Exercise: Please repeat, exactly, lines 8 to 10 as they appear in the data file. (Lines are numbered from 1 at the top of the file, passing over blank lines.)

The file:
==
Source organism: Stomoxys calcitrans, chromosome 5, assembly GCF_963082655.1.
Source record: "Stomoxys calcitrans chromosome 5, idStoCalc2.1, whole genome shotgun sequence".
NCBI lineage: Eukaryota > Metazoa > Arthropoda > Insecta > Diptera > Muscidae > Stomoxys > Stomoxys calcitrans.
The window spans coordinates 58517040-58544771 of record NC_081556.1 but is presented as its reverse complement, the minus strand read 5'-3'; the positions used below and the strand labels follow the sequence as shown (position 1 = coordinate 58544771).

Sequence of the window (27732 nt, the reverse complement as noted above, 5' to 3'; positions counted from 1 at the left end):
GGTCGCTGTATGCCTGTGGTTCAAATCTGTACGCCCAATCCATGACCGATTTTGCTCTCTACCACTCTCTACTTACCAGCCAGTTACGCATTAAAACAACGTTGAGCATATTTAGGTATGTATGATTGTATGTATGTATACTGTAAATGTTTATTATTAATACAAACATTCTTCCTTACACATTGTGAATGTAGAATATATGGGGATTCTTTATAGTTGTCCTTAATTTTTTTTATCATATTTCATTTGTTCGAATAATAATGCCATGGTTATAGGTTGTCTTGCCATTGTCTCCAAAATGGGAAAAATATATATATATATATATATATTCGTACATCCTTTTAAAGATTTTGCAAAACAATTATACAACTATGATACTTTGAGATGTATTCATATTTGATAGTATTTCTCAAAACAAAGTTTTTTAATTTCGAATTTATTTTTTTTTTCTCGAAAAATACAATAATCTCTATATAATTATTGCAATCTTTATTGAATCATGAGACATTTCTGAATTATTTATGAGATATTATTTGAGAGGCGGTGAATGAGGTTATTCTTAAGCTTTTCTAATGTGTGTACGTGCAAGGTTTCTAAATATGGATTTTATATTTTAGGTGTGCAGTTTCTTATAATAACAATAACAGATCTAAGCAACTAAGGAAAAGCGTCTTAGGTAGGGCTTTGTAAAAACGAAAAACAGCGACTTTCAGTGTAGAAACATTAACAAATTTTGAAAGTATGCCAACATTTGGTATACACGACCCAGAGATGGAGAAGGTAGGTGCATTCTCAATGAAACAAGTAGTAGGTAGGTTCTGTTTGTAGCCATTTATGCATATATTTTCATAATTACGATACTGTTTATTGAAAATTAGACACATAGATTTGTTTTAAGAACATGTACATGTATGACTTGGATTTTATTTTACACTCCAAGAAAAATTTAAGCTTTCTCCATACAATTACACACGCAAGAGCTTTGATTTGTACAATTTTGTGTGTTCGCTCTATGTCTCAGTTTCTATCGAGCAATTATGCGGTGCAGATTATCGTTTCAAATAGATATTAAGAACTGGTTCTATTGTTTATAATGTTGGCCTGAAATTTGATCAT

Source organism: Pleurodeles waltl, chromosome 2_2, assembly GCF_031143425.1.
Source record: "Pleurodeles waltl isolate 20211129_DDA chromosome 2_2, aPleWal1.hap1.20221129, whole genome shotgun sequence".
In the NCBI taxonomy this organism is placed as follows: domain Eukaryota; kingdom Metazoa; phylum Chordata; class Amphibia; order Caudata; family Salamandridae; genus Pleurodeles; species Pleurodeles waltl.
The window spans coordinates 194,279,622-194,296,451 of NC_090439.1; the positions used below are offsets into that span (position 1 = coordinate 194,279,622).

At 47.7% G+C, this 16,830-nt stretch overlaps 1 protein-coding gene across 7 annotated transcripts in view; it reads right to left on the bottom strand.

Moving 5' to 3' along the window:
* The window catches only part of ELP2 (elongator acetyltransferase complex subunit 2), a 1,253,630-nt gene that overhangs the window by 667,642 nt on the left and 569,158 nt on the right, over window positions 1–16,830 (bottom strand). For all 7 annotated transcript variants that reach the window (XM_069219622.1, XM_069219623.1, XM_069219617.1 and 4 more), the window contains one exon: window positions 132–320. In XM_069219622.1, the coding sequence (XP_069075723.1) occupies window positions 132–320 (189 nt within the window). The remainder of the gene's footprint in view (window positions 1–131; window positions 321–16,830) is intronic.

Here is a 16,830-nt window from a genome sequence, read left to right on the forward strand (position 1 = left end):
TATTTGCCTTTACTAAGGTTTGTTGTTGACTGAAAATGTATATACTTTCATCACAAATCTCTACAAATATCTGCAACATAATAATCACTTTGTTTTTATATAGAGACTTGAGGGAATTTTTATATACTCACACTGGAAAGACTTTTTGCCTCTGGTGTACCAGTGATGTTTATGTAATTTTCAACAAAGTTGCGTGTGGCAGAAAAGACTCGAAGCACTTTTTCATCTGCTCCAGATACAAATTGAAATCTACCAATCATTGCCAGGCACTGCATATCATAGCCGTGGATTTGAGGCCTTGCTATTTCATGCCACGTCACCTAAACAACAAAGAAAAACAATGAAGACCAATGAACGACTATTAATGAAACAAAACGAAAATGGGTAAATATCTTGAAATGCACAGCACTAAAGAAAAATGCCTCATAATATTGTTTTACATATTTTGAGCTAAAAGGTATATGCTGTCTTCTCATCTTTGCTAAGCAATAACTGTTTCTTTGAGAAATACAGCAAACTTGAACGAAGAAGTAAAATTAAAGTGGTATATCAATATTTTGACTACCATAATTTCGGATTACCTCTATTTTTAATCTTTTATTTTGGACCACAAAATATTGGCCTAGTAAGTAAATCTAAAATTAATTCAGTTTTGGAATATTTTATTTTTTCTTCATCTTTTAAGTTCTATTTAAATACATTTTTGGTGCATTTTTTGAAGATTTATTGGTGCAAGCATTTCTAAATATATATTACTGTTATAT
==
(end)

Source record: "Pleurodeles waltl isolate 20211129_DDA chromosome 2_2, aPleWal1.hap1.20221129, whole genome shotgun sequence".
In the NCBI taxonomy this organism is placed as follows: domain Eukaryota; kingdom Metazoa; phylum Chordata; class Amphibia; order Caudata; family Salamandridae; genus Pleurodeles; species Pleurodeles waltl.
The window spans coordinates 194,279,622-194,296,451 of NC_090439.1; the positions used below are offsets into that span (position 1 = coordinate 194,279,622).